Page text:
Wednesday, May 07, 2008

HMCS Charlottetown returns to Halifax

Back home, after an eventful mission:
Clutching a small bouquet of red roses and grinning from ear to ear, Leading Seaman Alex Moore raced down the gangway of HMCS Charlottetown to get his first glimpse of his newborn son.

The crewman was the first off the Canadian frigate Wednesday, moments after it sailed into its home port following a six-month counter-terrorism mission in the Persian Gulf...

The Halifax-class patrol frigate, with a Sea King helicopter aboard, participated in Operation Altair, part of Canada's contribution to Operation Enduring Freedom, the code-name for the American-led war on terror.

The Charlottetown's mission involved surveillance, boarding suspicious vessels and trying to gain intelligence on potential terrorist activity in a body of water that is key to the international trade of oil.

"It's been a very successful trip," said Cmdr. Patrick St-Denis, the frigate's captain.

"We were able to conduct over 103 approaches (and) nine operational boardings, leading to a discovery of over six tonnes of illegal cargo with links to terrorism."

St-Denis wouldn't reveal how the military knows the contraband is tied to terrorism, saying only that intelligence indicated links to the groups.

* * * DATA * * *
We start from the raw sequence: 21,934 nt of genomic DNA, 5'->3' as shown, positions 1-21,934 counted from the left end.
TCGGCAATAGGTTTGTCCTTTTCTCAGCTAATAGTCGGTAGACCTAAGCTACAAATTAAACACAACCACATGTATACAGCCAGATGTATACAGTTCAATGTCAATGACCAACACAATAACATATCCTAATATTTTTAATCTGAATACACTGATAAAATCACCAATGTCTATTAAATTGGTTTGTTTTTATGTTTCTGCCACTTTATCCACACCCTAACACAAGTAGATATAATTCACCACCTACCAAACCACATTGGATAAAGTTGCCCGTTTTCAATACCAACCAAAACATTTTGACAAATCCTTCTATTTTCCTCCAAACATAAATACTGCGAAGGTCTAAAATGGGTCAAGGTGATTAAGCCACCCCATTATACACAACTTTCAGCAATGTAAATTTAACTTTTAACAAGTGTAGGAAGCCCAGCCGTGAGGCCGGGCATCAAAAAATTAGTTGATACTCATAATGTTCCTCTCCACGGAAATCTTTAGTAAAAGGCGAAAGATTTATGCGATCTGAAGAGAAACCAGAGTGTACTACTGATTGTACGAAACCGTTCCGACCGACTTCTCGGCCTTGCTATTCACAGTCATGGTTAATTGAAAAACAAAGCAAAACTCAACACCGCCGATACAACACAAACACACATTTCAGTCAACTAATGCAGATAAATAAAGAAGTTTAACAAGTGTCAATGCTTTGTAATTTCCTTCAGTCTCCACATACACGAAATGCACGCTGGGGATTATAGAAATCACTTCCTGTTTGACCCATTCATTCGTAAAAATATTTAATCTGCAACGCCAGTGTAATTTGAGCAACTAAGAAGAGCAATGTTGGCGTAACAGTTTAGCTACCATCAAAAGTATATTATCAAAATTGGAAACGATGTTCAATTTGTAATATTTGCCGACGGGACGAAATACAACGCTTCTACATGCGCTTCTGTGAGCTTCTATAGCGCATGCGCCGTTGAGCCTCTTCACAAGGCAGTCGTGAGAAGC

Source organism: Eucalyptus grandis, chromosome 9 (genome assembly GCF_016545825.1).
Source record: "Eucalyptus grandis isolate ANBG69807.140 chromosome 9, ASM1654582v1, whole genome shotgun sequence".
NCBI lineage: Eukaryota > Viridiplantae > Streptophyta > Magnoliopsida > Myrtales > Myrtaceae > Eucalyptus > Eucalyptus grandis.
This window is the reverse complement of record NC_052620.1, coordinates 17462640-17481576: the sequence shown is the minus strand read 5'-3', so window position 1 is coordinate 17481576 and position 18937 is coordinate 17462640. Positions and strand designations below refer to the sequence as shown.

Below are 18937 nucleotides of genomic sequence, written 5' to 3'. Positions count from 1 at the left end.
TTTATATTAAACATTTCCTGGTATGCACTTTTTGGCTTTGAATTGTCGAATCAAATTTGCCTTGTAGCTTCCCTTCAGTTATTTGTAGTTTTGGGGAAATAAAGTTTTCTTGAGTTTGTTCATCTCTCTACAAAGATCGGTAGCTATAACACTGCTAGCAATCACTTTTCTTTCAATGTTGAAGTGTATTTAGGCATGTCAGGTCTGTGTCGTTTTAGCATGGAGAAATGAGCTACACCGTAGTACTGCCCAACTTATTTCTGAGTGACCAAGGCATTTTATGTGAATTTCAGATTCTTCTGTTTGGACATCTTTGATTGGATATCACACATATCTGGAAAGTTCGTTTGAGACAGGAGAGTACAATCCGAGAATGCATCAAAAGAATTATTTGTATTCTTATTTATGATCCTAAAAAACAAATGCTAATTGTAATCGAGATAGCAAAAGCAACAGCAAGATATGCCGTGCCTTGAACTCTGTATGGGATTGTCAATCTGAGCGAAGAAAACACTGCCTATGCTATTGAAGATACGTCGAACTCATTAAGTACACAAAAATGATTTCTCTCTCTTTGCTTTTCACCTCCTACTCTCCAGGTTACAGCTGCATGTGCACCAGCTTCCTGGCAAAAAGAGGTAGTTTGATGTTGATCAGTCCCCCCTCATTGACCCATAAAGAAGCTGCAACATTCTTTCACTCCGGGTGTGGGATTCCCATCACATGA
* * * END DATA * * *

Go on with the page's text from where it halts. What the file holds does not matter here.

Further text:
The vessel engaged in several high-profile operations, including using its Sea King to track a French cruise ship hijacked by pirates off Somalia last month.

It also seized almost four tonnes of hashish from a Pakistani vessel in mid-February after receiving intelligence that the small fishing boat was linked to terrorist activities.

About 20 crew members boarded the Al Moula Madad following a tip that the traditional sailing vessel was tied to unnamed terrorist groups and discovered a massive cache of the potent-smelling drug after peeling back decking.

Charlottetown was commanding eight coalition vessels and five aircraft off the coast of Pakistan, seizing a total of 16 tonnes of illegal cargo with its allies during 133 days in theatre.

The drug seizure was the largest for the coalition forces to date and the first one since a smaller operation in 2005.

The crew boarded another vessel in January, seizing a boatload of booze (see Update here) from smugglers and handing it over to Pakistani authorities.

Charlottetown deployed to the Arabian Sea last November to join the continuing U.S.-led campaign against terrorism, Operation Enduring Freedom.

"It shows the commitment of the coalition partners for the importance of the region - to protect the merchant traffic so (it is) not affected by illegal activities," St-Denis said.

Since the first Gulf War in 1991, the navy has sent ships to the region more than 30 times.

Last month, the 300 sailors aboard the Tribal-class destroyer HMCS Iroquois were dispatched for a six-month tour of the Gulf.

The destroyer joins the frigate HMCS Calgary and the supply vessel HMCS Protecteur as part of its mission.


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